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Empirical SCOTUS: Looking back to assess the potential future of oral arguments

Over the past several years the Supreme Court has undergone substantial change. Not only has the face of the court shifted, but so has its center, with the departure of Justice Anthony Kennedy. Oral arguments offer the only vantage point into the interactions and dynamics between the justices and provide some context for how they might vote, along with possible voting coalitions. Through this lens we can get a sense of how these changes affected existing and newly appointed justices. This situation is obviously quite dynamic, as Justice Ruth Bader Ginsburg was not able to take the bench during the January oral argument sitting and her current state of health is still in question.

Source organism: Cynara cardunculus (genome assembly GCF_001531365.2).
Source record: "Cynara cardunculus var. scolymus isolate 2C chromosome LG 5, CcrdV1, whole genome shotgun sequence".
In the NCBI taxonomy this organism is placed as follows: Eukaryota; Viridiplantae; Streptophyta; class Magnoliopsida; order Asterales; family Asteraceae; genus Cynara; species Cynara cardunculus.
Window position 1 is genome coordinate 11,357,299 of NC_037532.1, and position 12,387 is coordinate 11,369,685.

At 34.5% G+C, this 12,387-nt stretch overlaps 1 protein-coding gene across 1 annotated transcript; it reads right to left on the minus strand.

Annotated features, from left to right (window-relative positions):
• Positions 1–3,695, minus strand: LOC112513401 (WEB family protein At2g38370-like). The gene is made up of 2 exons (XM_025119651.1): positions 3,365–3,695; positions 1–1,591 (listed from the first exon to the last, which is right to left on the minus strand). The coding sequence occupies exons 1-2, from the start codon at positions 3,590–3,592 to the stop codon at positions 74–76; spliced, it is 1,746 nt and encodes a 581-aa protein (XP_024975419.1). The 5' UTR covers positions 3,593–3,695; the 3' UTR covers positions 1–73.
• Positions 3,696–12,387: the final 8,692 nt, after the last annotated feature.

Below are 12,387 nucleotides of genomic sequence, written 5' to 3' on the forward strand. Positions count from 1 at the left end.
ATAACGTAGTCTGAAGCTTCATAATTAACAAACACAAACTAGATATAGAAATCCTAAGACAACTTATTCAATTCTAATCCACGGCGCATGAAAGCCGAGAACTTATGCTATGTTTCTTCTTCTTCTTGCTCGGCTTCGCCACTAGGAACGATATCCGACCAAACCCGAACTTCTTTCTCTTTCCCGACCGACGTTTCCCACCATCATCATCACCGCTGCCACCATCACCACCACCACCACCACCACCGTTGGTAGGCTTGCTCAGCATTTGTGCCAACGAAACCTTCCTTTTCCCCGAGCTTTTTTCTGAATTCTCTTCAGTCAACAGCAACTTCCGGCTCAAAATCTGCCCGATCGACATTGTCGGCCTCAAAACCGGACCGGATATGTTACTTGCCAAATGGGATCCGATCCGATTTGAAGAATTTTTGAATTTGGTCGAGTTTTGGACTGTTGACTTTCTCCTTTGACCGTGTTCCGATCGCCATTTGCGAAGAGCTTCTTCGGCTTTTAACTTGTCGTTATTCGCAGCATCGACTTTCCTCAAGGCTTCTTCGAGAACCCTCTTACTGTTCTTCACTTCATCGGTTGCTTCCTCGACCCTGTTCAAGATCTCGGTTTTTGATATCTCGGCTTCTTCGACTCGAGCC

Although many are speculating about the actions of the current “conservative” Supreme Court (see these recent examples from CNN, USA Today and The Hill), the court’s specific decisions are still very much up in the air, as are the justices’ decision-making processes. Earlier this month, for instance, Chief Justice John Roberts surprised many by dissenting in Stokeling v. United States along with Justices Sonia Sotomayor, Ginsburg and Elena Kagan, while Justice Stephen Breyer was in the court’s majority. As this example shows, not all of the court’s close decisions will split the justices 5-4 along ideological lines with Roberts in the majority. The justices reach their determinations in part through reading briefs and in part from participating in oral arguments. The changes on the court – from the addition of Justices Neil Gorsuch and Brett Kavanaugh, to the loss of Justice Antonin Scalia and Kennedy, and also the absence of Ginsburg from the bench — all affect these components.